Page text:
Where to buy my first kilt? What kilt? What about sizes for a kilt? The correcy length of a kilt. What tartan?






Based upon a photo belonging to Hiatus.com and shown with perrmission. Copyright Hiatus.com.


How about a skirt? Could I as a man wear a skirt?


The existence of utility kilts with their non-defined designs is already part of the answer, so YES, under circumstances you can. And why should a kilt or kind of kilt be the only possibility?

In fact, the first Utilikilt, the Original Standard, was technically a skirt, even if called a kilt. It didn't have a front apron, but was closed by means of a zipper on the front, like jeans, and was pleated all way round. A hybrid, if you like, of a kilt and a pleated skirt. Soon after they launched the Utilikilt New Original, but for some years you had a choice between the “skirt” and the “kilt”.


The Utilikilt Standard was pleated all way round, and was closed by a zipper on the front


The reason I address skirts on a kilt site is, that we kilt wearers might benefit, if just (more) men would wear skirted garments whatsoever - provided they would wear them as MEN and in a MASCULINE way - thereby contributing to break down the conception that a man cannot wear anything but trousers.

Some men do wear skirts already. And even more should do, no doubt, and more often, were they just men enough. You can tell from men-in-skirts forums in English, German, French, and other languages. And I’m not talking cross dressing, transgenderism and the like, but men you might otherwise characterize as just as normal as are women, who, today as a natural thing, are wearing trousers, not possible less than 70 years ago.

Even some kilt wearers will wear skirts. On otherwise strict kilt forums members are revealing that sometimes, for example on a hot day or when walking in the hills or woods, they prefer wearing a skirt rather than a kilt, or they could imagine wearing one. Or just for variety they will and, I presume, with the intention of still appearing manly.

After all, men in skirts are per se not contrary to nature. Men have earlier been wearing skirted garments, without being accused of being or appearing femme. In some parts of the world they still do. Jesus never wore trousers, Socrates didn’t. When Emperor Augustus declared that the “World” should be counted, Roman men and boys were wearing mini-skirt looking tunics or long dress-like togas. The Roman Empire was built by men in skirts. Trousers were not invented with the purpose of having men look more masculine but because trousers were more practical for a lot of tasks, those being fewer in today’s world.


Men in 'skirts' built The Roman Empire

Fashion designers are positive: Jean-Paul Gaultier, Marc Jacobs, Vivienne Westwood, Givenchy, Yamamato, Dries van Noten, Kenzo and you name it. Every season men in skirts and dresses are presented on the catwalk. So far, however, without the fashion industry being convinced to give skirts a try, exceptions being H&M and Zara, having between 2000 and 2016 a couple of times been selling skirts for men, even if rather half-heartedly and with designs hardly persuading men into them.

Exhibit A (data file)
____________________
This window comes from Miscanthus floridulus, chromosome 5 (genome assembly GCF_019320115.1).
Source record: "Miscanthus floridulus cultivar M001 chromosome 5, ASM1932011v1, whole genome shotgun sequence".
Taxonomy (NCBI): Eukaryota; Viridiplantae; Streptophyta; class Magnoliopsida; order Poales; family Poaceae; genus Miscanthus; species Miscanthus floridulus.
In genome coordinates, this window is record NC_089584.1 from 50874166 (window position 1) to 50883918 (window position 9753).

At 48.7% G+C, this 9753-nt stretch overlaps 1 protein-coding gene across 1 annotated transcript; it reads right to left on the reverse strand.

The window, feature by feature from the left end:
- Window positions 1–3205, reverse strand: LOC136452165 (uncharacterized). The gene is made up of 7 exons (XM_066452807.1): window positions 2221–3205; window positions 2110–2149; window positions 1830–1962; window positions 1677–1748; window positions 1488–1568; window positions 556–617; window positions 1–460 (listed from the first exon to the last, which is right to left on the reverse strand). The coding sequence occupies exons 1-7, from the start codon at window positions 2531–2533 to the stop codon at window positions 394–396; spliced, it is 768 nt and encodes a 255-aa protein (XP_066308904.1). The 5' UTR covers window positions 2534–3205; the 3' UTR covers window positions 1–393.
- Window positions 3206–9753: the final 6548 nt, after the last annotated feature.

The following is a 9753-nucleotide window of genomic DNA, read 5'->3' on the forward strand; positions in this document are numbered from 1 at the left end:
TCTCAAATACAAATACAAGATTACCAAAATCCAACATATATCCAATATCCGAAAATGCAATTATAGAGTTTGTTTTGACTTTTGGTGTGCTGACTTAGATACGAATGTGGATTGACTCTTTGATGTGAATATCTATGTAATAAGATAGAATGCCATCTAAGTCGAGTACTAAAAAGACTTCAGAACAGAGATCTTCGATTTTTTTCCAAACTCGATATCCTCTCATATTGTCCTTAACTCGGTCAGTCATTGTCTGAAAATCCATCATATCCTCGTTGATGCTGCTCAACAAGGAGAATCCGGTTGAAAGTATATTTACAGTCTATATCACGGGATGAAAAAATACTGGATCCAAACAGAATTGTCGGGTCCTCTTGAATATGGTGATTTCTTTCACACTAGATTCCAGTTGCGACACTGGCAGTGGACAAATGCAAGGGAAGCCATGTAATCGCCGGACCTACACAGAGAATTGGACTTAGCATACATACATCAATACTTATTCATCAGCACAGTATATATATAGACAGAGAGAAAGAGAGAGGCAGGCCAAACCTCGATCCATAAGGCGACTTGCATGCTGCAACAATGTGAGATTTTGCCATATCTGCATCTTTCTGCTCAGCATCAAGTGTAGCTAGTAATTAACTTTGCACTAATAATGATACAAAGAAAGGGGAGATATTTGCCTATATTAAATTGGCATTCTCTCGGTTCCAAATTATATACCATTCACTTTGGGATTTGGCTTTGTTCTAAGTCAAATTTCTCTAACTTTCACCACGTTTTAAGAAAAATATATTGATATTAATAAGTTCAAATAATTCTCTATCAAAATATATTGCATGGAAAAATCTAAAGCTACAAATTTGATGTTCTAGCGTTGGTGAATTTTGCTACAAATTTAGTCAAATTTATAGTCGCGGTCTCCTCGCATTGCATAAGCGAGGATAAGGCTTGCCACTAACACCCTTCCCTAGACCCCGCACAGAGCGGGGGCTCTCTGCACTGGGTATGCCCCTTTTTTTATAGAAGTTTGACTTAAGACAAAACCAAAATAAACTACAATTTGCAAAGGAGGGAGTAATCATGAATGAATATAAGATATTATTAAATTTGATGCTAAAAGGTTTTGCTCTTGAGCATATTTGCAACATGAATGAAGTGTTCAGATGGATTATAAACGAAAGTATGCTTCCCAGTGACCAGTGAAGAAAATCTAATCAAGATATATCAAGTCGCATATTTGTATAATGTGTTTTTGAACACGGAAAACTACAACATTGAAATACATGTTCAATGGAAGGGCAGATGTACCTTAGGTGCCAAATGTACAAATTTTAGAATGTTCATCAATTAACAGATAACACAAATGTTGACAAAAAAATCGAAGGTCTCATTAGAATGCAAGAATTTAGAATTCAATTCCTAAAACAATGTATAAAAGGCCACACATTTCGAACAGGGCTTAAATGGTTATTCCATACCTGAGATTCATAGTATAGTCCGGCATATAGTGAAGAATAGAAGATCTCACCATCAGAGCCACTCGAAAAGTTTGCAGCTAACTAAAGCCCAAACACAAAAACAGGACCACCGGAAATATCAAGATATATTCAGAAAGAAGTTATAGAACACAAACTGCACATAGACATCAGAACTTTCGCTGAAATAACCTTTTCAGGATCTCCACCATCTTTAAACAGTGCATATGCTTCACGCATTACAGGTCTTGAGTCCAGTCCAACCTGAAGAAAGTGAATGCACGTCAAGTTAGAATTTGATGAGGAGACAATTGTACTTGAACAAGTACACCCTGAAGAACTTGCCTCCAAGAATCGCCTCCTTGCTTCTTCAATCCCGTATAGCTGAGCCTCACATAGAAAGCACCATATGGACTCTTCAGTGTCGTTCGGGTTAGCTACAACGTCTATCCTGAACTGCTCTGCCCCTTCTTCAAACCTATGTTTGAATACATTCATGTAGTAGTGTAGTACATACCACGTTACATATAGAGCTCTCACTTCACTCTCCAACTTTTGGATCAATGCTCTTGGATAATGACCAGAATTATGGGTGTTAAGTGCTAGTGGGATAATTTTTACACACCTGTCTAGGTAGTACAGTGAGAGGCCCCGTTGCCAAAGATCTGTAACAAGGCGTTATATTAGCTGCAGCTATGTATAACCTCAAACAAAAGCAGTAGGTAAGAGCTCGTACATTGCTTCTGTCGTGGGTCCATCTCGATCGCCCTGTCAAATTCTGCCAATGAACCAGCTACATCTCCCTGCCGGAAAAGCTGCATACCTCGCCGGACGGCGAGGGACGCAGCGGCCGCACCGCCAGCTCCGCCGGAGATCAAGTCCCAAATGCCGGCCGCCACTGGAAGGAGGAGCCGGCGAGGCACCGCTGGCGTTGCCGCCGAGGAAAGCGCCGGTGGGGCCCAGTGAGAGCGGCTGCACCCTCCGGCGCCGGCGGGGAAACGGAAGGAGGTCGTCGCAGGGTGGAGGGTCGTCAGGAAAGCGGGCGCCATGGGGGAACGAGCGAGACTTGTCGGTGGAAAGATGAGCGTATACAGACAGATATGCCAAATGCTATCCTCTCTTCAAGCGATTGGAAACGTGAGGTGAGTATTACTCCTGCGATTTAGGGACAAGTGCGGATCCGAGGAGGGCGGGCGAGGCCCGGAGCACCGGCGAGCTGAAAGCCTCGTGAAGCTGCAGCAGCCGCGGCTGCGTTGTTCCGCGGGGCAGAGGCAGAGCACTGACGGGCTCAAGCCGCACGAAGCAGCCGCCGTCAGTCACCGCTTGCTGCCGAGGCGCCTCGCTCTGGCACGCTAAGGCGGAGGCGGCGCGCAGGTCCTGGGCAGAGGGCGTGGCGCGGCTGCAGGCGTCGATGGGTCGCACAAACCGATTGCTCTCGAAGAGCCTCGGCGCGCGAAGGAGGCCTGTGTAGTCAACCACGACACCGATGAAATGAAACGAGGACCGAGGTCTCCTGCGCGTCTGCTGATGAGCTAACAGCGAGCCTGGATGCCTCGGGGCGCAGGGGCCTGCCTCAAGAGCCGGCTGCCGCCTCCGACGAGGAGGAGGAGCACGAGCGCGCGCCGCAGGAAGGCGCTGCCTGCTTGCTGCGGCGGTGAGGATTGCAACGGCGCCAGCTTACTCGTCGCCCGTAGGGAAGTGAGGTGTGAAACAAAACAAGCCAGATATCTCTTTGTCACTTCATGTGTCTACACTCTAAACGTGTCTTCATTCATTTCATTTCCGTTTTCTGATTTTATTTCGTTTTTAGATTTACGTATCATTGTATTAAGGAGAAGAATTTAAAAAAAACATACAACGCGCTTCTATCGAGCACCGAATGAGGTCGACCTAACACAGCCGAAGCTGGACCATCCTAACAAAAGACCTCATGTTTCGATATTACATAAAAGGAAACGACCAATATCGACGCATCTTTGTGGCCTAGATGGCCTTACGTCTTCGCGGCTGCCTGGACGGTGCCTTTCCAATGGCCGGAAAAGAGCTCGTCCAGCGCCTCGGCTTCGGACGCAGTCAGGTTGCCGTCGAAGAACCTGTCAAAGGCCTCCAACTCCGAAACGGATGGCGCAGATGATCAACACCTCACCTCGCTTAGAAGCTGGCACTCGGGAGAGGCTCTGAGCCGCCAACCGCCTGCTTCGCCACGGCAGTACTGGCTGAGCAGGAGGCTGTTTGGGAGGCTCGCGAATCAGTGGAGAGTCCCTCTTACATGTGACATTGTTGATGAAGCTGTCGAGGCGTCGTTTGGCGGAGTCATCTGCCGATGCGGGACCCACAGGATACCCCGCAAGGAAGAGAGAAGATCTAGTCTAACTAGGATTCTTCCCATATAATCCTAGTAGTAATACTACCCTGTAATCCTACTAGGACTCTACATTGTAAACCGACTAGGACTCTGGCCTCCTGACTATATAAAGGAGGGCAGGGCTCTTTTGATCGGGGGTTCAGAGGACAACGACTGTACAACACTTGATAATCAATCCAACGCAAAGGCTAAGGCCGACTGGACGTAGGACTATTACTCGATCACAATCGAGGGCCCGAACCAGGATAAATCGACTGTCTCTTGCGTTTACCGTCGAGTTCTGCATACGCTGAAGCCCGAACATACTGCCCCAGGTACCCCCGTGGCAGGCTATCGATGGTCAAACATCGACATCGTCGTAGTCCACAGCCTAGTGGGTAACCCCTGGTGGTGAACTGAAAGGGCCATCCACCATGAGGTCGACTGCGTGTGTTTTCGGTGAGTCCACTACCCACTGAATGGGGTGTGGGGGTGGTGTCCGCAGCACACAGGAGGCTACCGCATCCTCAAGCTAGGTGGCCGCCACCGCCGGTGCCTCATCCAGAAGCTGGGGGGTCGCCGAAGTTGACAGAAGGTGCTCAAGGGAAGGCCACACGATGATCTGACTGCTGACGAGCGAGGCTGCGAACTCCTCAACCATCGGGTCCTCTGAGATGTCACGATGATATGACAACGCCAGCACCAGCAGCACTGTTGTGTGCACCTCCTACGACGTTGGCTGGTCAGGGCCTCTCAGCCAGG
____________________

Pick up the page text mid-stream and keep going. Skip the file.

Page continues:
But imagine how the fashion and clothing industry should be booming, could an entirely new product market suddenly come into existence, comprising half the population.  
To make it happen, a critical mass of men demanding manly skirts and them brave enough to wear them is needed.

The really big obstacle is that men are feeling they might sacrifice their manliness, should they wear a skirt. Well, women did not lose their feminism by wearing trousers. Why should it be different if a man was wearing a skirt? It all depends on the men wearing it and how he is doing it. 

And it must be said that by far not all skirt wearing men are making it easier to make men in skirts big scale a reality. Around twenty years ago we witnessed something that could have been the start of a movement, David Beckham was seen wearing a sarong, on stage many musicians were performing in skirts and kilts, some men’s stores were selling man skirts and rapidly growing forums or message boards, as they were called, emerged on the internet.

But the movement lost momentum as it soon got split up into three segments, each fighting each other: kilts only, skirts only - but a strict manly way; and the third, problematic one, everything female allowed, this of course being contra-productive regarding making “ordinary” men accept skirts.  
As a consequence, a Californian lawyer, known as WDP, introduced the definitions MUG, Bravehearts and Freestylers.

MUG means Manly Unbifurcated Garments, being they “kilts, kilt variations, men’s skirts (later just manly skirts), sarongs, and other male unbifurcated garments”.
Men, wearing such garments, were Bravehearts, in opposition to Freestylers who had no longer an interest in appearing manly and would wear and prefer every female garment over men’s clothes and shoes. Some of these did it due to “necessity” of course, but others by “choice”.

We should all respect, whatever the reason and whatever they are called, that some men must – by necessity - wear female attire and appear female to feel right. They have their own agenda which, however, should not keep other men from wearing skirted garments – a manly way.   


To me nothing compares to a kilt. But I do believe in the Braveheart concept, that appearing manly in all kinds of appropriate skirted garments is not even possible but also is the way ahead.

Therefore, please consider the following to be “skirts the Braveheart way”.

Man or male skirts

Male skirts are to buy

Small enterprises are already making and marketing them. However, they generally have never obtained much success in the market place. For that more factors may be responsible:

1. Man skirts tend by design to be more feminine than are kilts, including utility kilts (or are just perceived that way, because called skirts). But of course they must resemble many skirts for women, how else could it be? Due to the limited demand they are also more expensive than are ordinary skirts. Accordingly they may get stuck in the middle between utility kilts and just skirts from the women's departments.
2. Enterprises making and marketing male skirts are often not innovative enough. The skirts being not optimal in the first place, thereafter we see no product development and home pages which are in no way kept updated.

3. The knowledge of the availability of man skirts is insufficient. 

But there are positive exceptions: